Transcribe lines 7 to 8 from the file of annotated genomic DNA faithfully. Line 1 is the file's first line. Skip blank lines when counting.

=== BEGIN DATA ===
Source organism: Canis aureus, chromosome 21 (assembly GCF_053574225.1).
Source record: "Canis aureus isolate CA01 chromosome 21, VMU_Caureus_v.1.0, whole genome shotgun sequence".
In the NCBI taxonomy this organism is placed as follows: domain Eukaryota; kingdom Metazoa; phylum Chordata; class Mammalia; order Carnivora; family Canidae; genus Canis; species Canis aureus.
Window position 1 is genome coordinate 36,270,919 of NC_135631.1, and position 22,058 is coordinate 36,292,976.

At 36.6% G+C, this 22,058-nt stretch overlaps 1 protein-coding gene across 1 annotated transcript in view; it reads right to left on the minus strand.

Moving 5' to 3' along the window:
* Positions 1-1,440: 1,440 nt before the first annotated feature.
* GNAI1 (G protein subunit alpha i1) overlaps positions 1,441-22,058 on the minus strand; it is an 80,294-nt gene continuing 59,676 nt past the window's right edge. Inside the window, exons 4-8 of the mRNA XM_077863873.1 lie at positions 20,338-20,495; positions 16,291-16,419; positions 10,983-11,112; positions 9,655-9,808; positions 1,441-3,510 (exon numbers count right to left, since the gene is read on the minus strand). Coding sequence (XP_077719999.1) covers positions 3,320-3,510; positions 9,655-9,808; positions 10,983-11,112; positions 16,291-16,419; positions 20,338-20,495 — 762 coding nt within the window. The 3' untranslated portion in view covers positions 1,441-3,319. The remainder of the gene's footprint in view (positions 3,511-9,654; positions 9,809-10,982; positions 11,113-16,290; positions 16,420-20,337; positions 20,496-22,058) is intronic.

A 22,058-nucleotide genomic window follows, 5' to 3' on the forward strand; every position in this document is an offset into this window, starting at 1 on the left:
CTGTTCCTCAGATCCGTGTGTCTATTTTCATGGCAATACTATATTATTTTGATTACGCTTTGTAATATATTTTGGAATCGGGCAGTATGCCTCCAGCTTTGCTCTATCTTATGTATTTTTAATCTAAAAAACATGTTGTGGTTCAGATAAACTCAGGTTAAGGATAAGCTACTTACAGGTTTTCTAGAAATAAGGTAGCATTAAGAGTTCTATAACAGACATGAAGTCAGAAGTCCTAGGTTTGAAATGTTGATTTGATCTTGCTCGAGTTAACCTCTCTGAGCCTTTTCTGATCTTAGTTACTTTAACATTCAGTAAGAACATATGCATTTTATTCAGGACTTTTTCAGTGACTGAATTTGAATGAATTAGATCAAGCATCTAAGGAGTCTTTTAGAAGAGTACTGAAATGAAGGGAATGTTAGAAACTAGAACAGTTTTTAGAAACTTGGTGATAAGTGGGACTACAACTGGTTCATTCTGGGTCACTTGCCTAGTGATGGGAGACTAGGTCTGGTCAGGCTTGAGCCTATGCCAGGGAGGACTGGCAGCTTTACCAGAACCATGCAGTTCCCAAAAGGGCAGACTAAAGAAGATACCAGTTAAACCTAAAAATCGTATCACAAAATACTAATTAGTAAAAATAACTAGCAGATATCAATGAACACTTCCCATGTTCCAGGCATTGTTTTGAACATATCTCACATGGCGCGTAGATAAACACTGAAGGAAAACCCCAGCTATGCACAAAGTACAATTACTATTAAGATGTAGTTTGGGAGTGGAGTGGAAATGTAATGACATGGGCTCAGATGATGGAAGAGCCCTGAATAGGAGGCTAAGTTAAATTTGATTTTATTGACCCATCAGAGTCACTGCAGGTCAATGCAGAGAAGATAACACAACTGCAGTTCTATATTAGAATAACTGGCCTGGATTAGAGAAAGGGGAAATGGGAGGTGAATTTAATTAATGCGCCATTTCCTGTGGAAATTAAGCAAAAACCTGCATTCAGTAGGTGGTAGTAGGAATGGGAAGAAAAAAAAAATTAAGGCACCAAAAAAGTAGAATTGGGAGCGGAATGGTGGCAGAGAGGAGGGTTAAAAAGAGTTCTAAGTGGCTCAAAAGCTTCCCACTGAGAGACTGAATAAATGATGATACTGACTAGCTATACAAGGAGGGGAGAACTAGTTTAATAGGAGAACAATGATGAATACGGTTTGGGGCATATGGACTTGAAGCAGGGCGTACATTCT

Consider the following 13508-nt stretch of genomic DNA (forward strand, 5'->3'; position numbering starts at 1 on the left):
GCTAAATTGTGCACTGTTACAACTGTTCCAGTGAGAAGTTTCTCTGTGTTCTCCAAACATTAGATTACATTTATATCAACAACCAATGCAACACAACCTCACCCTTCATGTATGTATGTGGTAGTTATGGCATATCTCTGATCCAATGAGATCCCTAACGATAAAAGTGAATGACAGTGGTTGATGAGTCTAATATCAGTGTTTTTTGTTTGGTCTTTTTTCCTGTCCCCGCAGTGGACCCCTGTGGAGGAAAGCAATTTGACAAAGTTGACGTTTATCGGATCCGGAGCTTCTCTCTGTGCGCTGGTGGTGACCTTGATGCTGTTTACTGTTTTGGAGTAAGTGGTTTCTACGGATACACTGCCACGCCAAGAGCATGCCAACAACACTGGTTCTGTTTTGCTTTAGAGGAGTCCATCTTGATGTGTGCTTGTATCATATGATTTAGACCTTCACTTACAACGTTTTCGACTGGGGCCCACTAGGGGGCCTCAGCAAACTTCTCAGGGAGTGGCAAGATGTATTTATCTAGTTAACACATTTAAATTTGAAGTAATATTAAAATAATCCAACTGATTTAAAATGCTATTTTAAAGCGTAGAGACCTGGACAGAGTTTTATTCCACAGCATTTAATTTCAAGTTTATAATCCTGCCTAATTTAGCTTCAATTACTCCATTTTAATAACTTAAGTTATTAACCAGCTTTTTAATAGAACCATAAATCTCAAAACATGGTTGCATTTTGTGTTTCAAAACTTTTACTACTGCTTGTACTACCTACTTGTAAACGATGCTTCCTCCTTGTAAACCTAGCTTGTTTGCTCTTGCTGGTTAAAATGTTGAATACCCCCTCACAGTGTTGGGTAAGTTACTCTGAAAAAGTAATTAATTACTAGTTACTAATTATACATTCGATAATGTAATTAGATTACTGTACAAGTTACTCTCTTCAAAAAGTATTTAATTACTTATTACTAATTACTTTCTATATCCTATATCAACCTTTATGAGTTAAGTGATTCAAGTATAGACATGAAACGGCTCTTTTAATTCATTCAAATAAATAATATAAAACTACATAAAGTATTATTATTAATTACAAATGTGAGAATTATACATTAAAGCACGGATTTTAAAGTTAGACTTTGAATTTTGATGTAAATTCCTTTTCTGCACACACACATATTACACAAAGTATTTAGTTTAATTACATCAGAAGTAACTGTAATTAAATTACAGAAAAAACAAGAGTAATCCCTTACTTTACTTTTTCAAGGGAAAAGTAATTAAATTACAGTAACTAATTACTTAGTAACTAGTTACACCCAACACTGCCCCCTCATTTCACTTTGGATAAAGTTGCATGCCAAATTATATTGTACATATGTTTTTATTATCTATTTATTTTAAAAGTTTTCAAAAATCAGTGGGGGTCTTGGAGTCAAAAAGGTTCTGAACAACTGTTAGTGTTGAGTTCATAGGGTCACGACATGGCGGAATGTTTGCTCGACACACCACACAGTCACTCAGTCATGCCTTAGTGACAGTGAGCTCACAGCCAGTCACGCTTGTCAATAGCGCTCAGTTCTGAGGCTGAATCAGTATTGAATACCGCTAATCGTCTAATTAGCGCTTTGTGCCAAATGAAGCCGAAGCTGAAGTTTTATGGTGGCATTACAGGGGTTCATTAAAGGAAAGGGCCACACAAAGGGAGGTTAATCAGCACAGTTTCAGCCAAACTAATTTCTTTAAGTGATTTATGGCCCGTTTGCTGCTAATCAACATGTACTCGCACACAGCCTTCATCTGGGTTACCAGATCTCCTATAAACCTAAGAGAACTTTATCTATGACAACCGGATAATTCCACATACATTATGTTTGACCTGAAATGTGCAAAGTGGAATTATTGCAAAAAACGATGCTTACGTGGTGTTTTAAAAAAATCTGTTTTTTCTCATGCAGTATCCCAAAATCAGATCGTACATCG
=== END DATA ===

* Positions 1-1,440: 1,440 nt before the first annotated feature.
* GNAI1 (G protein subunit alpha i1) overlaps positions 1,441-22,058 on the minus strand; it is an 80,294-nt gene continuing 59,676 nt past the window's right edge. Inside the window, exons 4-8 of the mRNA XM_077863873.1 lie at positions 20,338-20,495; positions 16,291-16,419; positions 10,983-11,112; positions 9,655-9,808; positions 1,441-3,510 (exon numbers count right to left, since the gene is read on the minus strand). Coding sequence (XP_077719999.1) covers positions 3,320-3,510; positions 9,655-9,808; positions 10,983-11,112; positions 16,291-16,419; positions 20,338-20,495 — 762 coding nt within the window. The 3' untranslated portion in view covers positions 1,441-3,319. The remainder of the gene's footprint in view (positions 3,511-9,654; positions 9,809-10,982; positions 11,113-16,290; positions 16,420-20,337; positions 20,496-22,058) is intronic.